2. I am a driver at TFORCE FREIGHT, as a part of the benefits you forgot to mention the most important and if that is removed as a benefit in the new contract on 2023 TFORCE will ha to face thousands of us leaving the company, what’s that?… THE PENSION, we have both 401k and PENSION plan, as you see guys are leaving, and another group just left due to the introduction of a new package in addition to our medical plan(Teamcare), we have one of the best pension plan in the nation and if they removed from us we have no more reasons to stay here, the salary Is not like FedEx freight or Saia and other ones, that’s why no one moves here, there is no motivation for the workers to talk anything about this company. So far we have in the contract the right of uniforms and so far we just got shirts, lol, they told us that we have pay for our pants, remember, we are Union and we are United, the only reason we let them di that is because we want to help them to grow and in order to have a decent contract on 2023 with pension, so far in salary they can no compete as I mention other companies are biting our salaries for more the $3.00 more per hour. Believe or not one reason driver are leaving is because they are thinking, that if they cannot keep the promise of the uniforms, who can guarantee us they will take care of us?. So far no one from TFORCE show up to our terminal and give a motivation to stay, so far everyone is getting ready looking jobs.

  3. Start by telling the truth. No employee has ever met a TFI manager, they’ve given a pep talk using a overnite/ups freight manager, there’s a lot of mis trust.they still have UPS FREIGHT management running the show(the same crew that couldn’t sail the ship in the first place) .currently they are cutting runs due to a lack of freight. You want positive changes in trucking, start playing a fair game.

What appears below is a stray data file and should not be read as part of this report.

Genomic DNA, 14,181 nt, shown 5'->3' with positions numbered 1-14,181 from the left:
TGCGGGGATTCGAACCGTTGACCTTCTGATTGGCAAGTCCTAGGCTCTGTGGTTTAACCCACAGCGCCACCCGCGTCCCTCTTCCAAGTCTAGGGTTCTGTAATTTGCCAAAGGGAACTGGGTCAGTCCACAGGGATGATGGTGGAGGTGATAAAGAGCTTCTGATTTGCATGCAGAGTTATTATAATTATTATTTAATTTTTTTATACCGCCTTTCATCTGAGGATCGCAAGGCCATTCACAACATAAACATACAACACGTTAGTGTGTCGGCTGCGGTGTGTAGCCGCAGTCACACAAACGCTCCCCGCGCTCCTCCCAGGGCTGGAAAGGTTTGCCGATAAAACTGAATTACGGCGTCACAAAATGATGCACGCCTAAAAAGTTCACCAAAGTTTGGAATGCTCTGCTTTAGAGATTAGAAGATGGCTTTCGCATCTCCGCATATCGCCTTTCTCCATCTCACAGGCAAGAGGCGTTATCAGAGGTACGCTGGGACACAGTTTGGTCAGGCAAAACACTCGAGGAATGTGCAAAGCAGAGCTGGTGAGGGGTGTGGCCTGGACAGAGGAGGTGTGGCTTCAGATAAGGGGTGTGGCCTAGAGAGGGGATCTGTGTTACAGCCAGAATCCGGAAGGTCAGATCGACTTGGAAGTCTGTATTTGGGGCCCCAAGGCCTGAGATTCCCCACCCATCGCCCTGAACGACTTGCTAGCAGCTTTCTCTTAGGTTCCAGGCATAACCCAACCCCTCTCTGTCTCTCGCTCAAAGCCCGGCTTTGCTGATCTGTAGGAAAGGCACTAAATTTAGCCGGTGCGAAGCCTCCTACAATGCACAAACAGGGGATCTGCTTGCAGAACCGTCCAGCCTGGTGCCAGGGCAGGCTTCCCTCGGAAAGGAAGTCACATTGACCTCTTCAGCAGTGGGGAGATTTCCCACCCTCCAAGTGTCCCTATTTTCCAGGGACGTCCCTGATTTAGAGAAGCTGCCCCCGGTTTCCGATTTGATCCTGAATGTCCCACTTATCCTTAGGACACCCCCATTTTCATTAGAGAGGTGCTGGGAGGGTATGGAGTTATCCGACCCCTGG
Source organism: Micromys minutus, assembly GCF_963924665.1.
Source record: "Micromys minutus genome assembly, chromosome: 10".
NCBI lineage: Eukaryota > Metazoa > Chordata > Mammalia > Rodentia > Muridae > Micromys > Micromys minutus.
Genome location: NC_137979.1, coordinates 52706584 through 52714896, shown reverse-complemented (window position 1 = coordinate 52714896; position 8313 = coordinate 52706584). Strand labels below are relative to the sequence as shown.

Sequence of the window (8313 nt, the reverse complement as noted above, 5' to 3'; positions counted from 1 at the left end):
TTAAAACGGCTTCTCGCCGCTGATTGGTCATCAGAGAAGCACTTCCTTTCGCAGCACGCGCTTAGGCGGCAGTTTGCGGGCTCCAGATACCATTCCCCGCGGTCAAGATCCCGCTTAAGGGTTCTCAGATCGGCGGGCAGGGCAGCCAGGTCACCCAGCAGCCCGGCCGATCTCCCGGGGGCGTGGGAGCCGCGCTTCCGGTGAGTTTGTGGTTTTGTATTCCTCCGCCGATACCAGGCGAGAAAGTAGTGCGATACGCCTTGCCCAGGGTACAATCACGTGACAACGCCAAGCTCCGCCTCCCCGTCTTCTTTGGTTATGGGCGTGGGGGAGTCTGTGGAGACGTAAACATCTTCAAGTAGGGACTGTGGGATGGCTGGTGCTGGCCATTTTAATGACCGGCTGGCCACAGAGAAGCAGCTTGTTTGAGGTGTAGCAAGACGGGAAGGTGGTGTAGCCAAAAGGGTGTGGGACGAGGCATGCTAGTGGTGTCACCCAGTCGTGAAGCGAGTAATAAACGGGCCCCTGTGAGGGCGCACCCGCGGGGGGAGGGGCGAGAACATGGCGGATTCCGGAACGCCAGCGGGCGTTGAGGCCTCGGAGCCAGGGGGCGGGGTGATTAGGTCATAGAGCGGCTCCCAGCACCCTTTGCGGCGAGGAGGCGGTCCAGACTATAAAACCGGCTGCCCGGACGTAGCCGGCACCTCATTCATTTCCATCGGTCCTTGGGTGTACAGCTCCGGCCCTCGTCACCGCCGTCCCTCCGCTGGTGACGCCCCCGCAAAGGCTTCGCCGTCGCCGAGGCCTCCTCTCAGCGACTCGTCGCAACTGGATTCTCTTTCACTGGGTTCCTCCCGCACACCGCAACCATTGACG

1. Yup they need to bring in there people I agree weed out bad management. Make company into a bad ass freight train mashing threw the highways and byways

  4. I applied in Raleigh NC and the pay they offered was way to low to drive a truck. If the wage was realistic I wouldn’t mind driving for the company. The wage I was told was what I made back in the 80s.

  5. I worked for the company and quit after 5 years. Operations manager has driven drivers and other staff to the point of misery. Disrespectful, humiliation, and this person still is employed. Go figure the root of the problems are right in front of their face. I will say the head director is useless.

  6. It’s the same management we had under UPS Freight, the ones who drove into the ground in the first place. There is no communication from TFI at all. We the employees do not know what they want other than being profitable. The majority of drivers left after the sale when they noticed that were no changes being made, they were tired of the bull, lies, being overworked and underappreciated. Then to top it off the CEO decided to turn down our road trucks to 65, but in the desperation of our shop manager he turned them down to 64, in states that are 70mph. He stated it was for safety reasons, take a ride with us sometime see for yourself how unsafe it is. TFi wants to hire workers? reduce management retrain the ones that are left, retention bonuses for the employees turn the trucks back up treat us like the adults we are.

  7. TFI is the same outfit that bought Conway Truckload/CFI. They’re bottom feeders. Genius move, cutting your sales force when you’re taking over a company. TFI is nothing but carpetbaggers from Canada. Good luck to the drivers if they stick around, there’s better jobs out there, including the real Buster Brown.